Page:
Sen. Jake Files, R-Fort Smith, was selected Thursday (Nov. 8) as the chairman of the powerful Senate Revenue and Tax committee, a job he admits will be a “baptism by fire” but says he is focused on “sound policy” that benefits the state for decades to come.
Files, soon to enter his second term in the Senate, is one of three Republican state Senators from the Fort Smith area and Northwest Arkansas to be named chair of a committee following GOP control of the upper chamber.
GOP control is the first since the Civil War, with Republicans capturing 21 seats in the 35-member Senate following the Nov. 6 general election. Also on Thursday, the Senate elected Sen. Michael Lamoureux, R-Russellville, as Senate President for the 2013 General Assembly.
Sen. Cecile Bledsoe, R-Rogers, was named chair of the Public Health, Welfare and Labor committee, and Sen. Bruce Holland, R-Greenwood, was named chair of the Agriculture, Forestry & Economic Development committee.
Files said Thursday the Revenue and Tax chair was something he lobbied for in the event the GOP gained Senate control. For the past several months Files, who was co-chair of the Joint Committee on Tax Policy, has worked to dig down into tax policy and policy ideas. The research has included working with Grant Tennille, executive director of the Arkansas Economic Development Commission, on tax policy ideas that will foster job growth with respect to expansion of existing operations and recruitment of new jobs.
Prior to the election, GOP legislative candidates promoted the idea of several tax changes, including cuts in capital gains taxes and a phased-in reduction of Arkansas’ individual income tax. Files, and the Revenue and Tax committee, will handle a wide range of those tax policy ideas from Democrats and Republicans – possibly including from Gov. Mike Beebe (D).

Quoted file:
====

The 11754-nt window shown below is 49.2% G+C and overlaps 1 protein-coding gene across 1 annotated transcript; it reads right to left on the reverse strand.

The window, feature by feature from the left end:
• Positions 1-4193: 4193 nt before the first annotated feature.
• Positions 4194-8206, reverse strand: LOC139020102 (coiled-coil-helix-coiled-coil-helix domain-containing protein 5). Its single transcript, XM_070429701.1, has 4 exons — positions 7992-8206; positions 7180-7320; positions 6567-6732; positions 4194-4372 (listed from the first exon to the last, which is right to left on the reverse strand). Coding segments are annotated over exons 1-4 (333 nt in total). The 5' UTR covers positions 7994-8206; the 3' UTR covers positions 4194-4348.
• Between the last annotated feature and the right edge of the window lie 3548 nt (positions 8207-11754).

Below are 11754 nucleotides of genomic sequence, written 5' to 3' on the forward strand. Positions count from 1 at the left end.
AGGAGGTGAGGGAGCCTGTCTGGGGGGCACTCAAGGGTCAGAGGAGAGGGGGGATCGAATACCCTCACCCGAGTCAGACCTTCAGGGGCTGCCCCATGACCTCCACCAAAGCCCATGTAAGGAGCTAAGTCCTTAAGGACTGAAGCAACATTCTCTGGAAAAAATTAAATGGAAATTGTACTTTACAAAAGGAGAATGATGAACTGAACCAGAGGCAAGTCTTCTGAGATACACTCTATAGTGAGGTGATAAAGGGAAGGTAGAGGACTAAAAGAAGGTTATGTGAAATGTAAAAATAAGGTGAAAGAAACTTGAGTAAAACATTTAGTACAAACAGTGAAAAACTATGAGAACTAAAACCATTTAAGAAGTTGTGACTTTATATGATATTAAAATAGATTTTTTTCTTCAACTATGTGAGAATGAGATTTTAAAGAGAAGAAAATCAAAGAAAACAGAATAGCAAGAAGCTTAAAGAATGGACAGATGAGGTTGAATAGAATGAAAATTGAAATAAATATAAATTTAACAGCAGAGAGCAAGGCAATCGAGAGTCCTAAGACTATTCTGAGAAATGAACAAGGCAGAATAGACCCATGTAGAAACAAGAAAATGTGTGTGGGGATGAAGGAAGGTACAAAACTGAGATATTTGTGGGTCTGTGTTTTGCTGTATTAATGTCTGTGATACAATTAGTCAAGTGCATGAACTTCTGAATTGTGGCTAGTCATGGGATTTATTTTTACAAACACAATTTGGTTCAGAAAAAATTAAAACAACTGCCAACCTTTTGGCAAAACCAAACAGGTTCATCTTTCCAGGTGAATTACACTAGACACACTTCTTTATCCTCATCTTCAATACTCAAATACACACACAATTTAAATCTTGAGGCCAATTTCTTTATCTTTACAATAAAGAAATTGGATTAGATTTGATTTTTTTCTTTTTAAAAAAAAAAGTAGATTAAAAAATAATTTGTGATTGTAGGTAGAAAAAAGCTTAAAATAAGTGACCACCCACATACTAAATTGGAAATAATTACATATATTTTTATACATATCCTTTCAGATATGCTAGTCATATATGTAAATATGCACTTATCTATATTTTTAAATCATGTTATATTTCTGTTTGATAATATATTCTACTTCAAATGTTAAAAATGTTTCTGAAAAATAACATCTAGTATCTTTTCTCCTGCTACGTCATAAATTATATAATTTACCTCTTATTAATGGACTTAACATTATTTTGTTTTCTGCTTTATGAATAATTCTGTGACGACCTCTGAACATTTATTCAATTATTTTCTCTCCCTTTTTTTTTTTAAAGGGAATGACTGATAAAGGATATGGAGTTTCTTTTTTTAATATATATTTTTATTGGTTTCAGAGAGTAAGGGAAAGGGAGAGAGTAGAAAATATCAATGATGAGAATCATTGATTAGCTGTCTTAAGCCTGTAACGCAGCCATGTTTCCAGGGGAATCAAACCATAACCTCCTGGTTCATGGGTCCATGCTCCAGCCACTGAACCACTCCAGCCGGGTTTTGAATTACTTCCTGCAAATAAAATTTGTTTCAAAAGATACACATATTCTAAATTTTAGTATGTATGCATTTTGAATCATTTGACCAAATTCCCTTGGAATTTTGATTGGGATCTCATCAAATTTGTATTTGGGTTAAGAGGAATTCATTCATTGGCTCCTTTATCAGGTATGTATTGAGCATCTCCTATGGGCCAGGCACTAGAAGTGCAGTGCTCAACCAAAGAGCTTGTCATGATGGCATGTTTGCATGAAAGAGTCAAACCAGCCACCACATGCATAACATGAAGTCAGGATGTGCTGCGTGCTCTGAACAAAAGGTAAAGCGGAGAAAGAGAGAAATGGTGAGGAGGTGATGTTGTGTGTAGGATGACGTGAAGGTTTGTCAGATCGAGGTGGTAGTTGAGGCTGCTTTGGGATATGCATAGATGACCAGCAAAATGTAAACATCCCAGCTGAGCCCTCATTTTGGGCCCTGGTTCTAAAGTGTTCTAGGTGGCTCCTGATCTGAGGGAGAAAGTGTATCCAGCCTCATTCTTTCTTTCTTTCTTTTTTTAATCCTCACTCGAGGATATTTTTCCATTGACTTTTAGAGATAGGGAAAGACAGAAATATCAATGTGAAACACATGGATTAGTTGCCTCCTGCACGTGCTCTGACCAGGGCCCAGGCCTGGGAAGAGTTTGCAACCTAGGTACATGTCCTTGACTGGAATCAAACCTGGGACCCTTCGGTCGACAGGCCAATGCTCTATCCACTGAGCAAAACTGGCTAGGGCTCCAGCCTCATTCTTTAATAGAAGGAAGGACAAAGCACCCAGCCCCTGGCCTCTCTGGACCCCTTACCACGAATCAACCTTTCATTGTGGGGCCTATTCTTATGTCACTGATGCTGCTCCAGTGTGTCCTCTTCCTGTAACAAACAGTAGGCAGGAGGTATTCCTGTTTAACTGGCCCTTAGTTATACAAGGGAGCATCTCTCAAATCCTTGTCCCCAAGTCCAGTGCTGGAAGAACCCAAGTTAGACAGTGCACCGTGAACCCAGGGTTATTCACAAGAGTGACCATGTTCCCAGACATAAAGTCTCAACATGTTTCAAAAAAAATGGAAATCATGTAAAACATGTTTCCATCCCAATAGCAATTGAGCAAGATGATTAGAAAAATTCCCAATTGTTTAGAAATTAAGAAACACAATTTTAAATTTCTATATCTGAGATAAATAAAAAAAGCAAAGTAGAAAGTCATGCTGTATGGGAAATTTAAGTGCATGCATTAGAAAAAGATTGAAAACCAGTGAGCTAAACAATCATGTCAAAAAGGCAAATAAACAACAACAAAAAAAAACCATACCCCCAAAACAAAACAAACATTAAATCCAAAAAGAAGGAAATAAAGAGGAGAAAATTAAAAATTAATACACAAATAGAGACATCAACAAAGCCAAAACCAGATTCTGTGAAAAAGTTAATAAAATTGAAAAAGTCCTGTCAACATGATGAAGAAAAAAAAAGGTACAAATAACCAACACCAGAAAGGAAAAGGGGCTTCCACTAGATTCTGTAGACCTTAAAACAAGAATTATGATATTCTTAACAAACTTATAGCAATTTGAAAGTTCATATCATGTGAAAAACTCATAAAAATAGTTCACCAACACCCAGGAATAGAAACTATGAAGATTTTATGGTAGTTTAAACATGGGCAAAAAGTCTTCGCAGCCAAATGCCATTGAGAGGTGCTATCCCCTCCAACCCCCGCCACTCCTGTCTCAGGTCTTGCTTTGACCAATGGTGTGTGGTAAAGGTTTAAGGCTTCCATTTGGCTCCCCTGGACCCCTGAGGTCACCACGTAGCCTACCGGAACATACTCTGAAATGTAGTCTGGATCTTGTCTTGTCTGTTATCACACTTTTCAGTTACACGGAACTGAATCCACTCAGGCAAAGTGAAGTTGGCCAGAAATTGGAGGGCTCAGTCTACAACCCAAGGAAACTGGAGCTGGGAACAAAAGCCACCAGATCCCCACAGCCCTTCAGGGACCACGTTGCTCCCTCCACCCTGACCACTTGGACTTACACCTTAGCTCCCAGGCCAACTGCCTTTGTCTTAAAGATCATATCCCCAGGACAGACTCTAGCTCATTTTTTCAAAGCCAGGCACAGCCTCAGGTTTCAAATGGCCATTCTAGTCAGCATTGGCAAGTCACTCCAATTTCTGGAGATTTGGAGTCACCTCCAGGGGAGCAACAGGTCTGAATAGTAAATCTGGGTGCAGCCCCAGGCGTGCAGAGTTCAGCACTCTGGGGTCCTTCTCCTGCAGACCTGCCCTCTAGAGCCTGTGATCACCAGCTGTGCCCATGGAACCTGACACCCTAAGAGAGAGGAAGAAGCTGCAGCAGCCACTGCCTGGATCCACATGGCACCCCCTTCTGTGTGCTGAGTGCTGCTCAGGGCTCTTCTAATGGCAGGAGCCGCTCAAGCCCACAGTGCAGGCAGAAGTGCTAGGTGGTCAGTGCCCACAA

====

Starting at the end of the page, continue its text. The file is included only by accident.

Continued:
“I certainly hope so,” Files said when asked if he was ready to potentially be at political ground zero in the upcoming General Assembly. “I do understand and agree that it will be a baptism by fire because there are going to be a lot of competing interests.”
Files admitted that Beebe’s announced intent to further cut the sales tax on groceries “is probably not the tax I would cut first,” but is ready to work with Beebe “to try and make it happen.”
But Files is not willing to state a position on other possible tax changes.
“It behooves us to see where we are with the Governor’s budget and any other budget proposals that are presented and then see what money is available,” Files said, adding that it is “irresponsible to throw out blanket terms” about tax cuts without the benefit of specific numbers and impact.
Files also rejected the blanket “moderate” label when asked about the danger of being labeled a moderate if he seeks compromise with Beebe and other Democrats.
“I want to be responsible, reasonable and pragmatic and I want to look 20 years down the road. That’s part of what our calling is, to set a foundation … to create a state where people want to move to, where they want to set up a business. If that makes me a moderate, so be it,” Files said.
He added that he is not interested in making big “catastrophic” changes just because they might be politically expedient.